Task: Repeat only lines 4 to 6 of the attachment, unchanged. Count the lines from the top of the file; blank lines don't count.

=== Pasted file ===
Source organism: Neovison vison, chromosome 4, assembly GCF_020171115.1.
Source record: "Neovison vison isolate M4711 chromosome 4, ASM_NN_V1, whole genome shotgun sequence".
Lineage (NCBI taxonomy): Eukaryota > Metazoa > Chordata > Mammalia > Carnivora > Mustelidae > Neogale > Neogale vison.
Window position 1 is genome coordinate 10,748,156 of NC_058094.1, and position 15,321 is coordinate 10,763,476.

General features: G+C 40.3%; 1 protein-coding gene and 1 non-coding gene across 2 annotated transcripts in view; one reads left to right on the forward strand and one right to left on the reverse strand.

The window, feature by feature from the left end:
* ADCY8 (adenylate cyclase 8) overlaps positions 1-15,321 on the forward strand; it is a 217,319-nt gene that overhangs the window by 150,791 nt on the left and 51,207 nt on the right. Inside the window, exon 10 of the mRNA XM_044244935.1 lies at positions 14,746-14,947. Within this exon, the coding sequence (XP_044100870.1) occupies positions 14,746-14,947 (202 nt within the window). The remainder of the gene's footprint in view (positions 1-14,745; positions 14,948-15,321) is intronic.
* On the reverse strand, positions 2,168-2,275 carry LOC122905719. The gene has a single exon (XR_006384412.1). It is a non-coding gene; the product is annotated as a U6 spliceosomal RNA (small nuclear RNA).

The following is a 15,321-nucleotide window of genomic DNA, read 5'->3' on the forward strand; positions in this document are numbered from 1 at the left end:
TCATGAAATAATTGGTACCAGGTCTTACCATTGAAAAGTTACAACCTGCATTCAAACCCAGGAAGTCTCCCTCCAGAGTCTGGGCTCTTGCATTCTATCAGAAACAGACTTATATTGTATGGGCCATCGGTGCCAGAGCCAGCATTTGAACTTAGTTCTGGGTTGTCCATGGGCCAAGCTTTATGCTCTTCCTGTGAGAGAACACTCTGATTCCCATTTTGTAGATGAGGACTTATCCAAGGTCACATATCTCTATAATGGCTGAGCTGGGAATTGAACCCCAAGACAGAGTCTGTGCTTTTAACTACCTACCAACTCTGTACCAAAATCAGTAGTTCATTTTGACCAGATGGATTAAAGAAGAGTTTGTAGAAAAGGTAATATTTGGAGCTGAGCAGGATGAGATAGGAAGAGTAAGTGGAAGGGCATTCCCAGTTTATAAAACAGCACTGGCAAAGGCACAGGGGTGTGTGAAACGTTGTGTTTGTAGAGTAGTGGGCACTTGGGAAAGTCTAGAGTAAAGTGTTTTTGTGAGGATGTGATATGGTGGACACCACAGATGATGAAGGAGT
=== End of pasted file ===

Window position 1 is genome coordinate 10,748,156 of NC_058094.1, and position 15,321 is coordinate 10,763,476.

General features: G+C 40.3%; 1 protein-coding gene and 1 non-coding gene across 2 annotated transcripts in view; one reads left to right on the forward strand and one right to left on the reverse strand.

The window, feature by feature from the left end: